District Attorney Press Release






To read past CFRT reports click here and here.



Westchester County District Attorney Janet DiFiore and County Executive Andrew Spano announced that Westchester County’s Child Fatality Review Team (CFRT) has completed, with the approval of the New York State Office of Children and Family Services, its third independent Child Fatality Review Report.


New York State law requires the Westchester County CFRT to review the death of a child with regard to the services provided by the Westchester County Department of Social Services and agencies under contract with Westchester County and to prepare a mandated report concerning that death.


The Westchester County CFRT has assumed the responsibility of preparing this report mandated by state law and is currently the only county in the state writing the report mandated by SSL Section 20(5)(a).  Pursuant to Social Services Law (SSL) § 20(5)(c), this report may only be disclosed to the public by the New York State Office of Children and Family Services (OCFS).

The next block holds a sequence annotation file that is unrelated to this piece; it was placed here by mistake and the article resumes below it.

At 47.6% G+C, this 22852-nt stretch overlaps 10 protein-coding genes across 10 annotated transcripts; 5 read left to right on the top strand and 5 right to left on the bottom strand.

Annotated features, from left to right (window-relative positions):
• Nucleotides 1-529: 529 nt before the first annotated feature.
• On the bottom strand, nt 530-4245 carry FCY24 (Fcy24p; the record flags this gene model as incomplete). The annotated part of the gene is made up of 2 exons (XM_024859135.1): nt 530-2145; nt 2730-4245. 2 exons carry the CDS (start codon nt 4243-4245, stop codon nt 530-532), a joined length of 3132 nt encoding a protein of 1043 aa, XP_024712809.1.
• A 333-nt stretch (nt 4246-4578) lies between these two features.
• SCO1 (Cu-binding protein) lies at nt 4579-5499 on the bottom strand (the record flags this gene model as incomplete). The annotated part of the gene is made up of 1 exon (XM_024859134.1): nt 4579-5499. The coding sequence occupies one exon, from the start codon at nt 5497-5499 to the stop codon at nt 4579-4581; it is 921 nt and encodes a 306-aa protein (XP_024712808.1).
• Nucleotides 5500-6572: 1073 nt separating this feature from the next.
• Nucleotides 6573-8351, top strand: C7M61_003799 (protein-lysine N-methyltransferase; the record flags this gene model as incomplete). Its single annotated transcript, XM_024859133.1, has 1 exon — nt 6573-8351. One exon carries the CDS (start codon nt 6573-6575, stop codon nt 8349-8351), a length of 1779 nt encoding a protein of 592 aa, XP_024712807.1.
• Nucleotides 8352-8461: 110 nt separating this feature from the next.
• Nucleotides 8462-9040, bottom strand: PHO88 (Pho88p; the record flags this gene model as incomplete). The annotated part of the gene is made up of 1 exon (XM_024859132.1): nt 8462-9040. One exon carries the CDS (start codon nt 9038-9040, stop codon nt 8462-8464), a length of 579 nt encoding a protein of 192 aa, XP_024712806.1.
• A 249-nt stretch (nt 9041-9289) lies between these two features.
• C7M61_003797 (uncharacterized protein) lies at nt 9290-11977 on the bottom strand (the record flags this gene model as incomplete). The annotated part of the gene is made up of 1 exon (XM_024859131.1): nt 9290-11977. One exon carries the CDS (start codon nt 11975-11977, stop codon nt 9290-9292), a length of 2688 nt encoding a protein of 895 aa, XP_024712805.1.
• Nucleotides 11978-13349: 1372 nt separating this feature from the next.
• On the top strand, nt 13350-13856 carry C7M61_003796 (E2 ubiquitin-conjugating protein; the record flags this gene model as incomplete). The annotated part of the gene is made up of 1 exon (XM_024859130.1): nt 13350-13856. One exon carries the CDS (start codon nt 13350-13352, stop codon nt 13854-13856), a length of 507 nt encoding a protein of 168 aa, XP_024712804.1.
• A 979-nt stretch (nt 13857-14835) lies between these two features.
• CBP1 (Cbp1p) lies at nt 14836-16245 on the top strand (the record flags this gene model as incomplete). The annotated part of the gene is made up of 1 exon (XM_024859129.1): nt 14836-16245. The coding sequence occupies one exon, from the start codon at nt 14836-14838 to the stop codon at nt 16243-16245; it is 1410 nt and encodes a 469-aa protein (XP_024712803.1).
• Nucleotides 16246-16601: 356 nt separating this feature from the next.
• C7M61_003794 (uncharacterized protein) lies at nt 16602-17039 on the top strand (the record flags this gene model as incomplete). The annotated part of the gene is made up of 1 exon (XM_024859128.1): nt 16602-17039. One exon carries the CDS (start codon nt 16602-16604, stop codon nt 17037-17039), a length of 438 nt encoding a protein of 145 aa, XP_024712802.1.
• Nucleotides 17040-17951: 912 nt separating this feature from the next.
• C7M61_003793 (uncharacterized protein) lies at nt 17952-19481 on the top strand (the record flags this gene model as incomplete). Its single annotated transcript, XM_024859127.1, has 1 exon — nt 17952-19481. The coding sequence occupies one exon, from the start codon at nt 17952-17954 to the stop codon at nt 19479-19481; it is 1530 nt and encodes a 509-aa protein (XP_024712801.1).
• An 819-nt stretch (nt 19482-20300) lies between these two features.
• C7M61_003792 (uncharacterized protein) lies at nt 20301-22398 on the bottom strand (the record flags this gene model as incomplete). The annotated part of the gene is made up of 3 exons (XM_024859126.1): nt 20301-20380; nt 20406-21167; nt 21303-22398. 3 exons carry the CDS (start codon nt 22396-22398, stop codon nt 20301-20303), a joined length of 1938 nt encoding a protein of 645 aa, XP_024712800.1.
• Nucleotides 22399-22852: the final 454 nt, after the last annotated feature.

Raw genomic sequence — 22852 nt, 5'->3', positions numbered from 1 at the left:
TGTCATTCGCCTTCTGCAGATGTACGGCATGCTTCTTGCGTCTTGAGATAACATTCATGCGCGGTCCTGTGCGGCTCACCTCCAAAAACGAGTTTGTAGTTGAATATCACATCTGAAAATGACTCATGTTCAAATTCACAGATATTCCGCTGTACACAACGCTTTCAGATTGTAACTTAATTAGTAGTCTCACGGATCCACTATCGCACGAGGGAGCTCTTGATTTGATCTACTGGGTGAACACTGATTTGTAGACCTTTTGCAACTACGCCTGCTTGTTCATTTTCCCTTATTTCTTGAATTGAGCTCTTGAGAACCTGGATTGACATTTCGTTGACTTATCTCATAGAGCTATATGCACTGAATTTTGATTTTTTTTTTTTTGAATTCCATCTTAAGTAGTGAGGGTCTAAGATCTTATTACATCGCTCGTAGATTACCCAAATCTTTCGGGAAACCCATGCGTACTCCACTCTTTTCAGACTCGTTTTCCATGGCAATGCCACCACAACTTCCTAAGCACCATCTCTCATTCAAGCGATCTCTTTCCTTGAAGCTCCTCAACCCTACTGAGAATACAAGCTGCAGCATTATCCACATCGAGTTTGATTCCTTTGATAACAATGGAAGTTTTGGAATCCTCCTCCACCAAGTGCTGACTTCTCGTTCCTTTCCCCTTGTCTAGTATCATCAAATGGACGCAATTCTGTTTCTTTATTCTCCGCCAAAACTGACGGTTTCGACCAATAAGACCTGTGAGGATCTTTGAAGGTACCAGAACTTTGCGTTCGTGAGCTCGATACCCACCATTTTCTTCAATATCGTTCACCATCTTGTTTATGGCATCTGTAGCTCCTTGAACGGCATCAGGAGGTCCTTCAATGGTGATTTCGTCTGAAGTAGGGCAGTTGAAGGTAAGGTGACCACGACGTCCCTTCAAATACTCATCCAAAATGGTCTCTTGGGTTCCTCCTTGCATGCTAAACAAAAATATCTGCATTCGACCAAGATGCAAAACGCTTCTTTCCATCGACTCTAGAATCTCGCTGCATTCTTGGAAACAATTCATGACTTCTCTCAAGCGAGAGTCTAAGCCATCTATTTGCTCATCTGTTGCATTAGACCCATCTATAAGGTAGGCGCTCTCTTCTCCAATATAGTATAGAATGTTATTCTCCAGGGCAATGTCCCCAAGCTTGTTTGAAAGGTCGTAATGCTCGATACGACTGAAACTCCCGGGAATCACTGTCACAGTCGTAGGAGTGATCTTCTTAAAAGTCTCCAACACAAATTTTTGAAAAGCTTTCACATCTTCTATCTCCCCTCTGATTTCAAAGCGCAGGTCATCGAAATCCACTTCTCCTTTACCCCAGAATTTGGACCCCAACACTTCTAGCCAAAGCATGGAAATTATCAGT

Westchester County was the fourth county in New York State to have an approved CFRT.


The Westchester County CFRT also prepares an independent report in addition to the state mandated report.  This report is unique because it is the only independent report written in New York State.  The purpose of the independent report is to proactively address matters beyond the scope of those matters required to be examined by state statute, SSL § 20(5)(a).  In this case, the independent report concluded that the public would benefit from more information concerning co-sleeping.